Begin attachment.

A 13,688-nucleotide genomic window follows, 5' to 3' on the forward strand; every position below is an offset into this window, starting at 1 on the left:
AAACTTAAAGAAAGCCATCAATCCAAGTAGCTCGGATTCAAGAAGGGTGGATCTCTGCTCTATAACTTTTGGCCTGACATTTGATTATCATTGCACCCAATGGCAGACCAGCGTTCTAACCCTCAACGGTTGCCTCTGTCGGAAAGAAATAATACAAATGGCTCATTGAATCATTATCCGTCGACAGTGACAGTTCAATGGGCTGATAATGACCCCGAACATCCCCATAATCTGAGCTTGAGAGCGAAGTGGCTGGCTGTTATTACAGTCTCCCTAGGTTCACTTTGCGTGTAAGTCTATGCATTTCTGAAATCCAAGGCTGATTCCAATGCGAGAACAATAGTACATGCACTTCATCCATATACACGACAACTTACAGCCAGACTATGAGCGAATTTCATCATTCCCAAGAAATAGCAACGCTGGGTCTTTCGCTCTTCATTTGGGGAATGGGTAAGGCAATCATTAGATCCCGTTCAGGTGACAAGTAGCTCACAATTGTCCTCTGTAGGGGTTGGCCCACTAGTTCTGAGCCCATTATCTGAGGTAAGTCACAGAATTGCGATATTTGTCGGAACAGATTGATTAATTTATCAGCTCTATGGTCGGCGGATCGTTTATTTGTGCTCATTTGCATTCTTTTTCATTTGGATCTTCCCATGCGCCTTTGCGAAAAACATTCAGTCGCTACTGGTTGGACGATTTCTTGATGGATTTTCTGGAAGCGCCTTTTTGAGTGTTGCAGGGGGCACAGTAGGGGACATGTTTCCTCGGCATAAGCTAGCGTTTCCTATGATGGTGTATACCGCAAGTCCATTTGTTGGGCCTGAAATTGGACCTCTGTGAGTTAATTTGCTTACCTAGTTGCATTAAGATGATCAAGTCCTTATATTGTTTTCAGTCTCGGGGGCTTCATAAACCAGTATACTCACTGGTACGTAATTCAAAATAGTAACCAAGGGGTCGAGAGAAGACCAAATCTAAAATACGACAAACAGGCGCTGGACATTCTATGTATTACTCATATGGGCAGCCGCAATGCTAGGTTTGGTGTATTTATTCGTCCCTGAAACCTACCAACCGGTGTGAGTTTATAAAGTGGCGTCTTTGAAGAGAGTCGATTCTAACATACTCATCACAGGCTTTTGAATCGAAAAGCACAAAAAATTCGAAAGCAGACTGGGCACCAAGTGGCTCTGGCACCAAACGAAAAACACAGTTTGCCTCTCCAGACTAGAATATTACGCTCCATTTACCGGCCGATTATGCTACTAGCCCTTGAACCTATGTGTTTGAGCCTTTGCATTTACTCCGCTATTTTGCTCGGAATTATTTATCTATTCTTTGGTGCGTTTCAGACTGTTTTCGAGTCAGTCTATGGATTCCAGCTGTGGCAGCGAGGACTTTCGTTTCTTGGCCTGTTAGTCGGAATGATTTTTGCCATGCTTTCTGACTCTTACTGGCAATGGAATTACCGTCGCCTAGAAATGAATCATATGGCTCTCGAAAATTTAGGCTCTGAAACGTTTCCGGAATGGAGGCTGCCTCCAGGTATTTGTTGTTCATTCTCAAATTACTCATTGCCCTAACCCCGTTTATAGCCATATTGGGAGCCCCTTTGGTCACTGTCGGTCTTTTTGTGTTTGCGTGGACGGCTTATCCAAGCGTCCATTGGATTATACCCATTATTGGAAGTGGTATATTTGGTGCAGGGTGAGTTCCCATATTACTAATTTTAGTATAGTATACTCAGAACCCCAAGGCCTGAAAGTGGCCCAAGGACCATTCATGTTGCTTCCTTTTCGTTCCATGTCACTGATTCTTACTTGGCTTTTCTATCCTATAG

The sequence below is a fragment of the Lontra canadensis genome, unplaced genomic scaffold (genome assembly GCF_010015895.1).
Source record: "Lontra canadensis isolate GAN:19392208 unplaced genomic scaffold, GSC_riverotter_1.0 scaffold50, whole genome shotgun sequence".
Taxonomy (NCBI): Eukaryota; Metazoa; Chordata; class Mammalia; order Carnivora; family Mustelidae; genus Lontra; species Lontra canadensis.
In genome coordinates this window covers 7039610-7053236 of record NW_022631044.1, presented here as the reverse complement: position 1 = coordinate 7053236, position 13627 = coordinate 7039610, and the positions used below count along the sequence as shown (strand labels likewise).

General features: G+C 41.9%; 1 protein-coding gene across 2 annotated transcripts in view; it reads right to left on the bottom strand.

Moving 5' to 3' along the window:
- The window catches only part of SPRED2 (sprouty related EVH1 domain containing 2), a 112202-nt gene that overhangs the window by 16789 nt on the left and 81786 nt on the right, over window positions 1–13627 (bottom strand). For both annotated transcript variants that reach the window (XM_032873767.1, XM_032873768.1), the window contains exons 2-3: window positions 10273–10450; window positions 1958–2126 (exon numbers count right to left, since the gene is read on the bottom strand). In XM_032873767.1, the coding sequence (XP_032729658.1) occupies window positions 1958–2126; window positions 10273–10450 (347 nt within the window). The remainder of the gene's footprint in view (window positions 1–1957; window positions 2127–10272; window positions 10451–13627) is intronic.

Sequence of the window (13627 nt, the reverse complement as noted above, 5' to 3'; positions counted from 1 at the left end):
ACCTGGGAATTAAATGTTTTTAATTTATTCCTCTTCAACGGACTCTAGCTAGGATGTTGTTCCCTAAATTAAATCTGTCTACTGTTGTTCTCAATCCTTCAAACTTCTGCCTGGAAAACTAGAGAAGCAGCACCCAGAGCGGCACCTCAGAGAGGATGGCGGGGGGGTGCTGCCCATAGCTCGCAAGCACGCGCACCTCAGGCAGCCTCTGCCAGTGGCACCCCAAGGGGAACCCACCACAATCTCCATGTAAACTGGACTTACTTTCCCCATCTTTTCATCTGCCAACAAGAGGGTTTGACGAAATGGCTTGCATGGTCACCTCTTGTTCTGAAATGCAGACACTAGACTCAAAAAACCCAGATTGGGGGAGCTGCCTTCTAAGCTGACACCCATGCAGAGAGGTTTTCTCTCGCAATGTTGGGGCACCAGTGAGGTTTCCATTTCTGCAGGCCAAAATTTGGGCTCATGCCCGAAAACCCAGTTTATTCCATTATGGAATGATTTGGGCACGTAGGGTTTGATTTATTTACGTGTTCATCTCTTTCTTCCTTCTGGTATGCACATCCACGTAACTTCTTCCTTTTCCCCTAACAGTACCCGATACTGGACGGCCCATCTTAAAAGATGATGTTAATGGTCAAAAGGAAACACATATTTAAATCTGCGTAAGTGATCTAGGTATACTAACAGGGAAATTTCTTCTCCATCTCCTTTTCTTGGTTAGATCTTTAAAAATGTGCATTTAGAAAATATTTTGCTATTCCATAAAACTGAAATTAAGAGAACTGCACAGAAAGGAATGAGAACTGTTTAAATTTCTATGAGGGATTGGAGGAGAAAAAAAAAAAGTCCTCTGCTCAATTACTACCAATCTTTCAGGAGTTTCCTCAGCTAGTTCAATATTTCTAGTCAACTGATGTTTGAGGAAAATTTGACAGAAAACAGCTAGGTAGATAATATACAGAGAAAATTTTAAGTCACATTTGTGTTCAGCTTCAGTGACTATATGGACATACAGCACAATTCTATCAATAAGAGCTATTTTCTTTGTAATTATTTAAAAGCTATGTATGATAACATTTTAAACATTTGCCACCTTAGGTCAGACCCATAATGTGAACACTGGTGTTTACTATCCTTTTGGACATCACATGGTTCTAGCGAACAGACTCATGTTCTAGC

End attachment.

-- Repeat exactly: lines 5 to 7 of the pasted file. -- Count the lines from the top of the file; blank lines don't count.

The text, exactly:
Taxonomy (NCBI): Eukaryota; Metazoa; Chordata; class Mammalia; order Carnivora; family Mustelidae; genus Lontra; species Lontra canadensis.
In genome coordinates this window covers 7039610-7053236 of record NW_022631044.1, presented here as the reverse complement: position 1 = coordinate 7053236, position 13627 = coordinate 7039610, and the positions used below count along the sequence as shown (strand labels likewise).

General features: G+C 41.9%; 1 protein-coding gene across 2 annotated transcripts in view; it reads right to left on the bottom strand.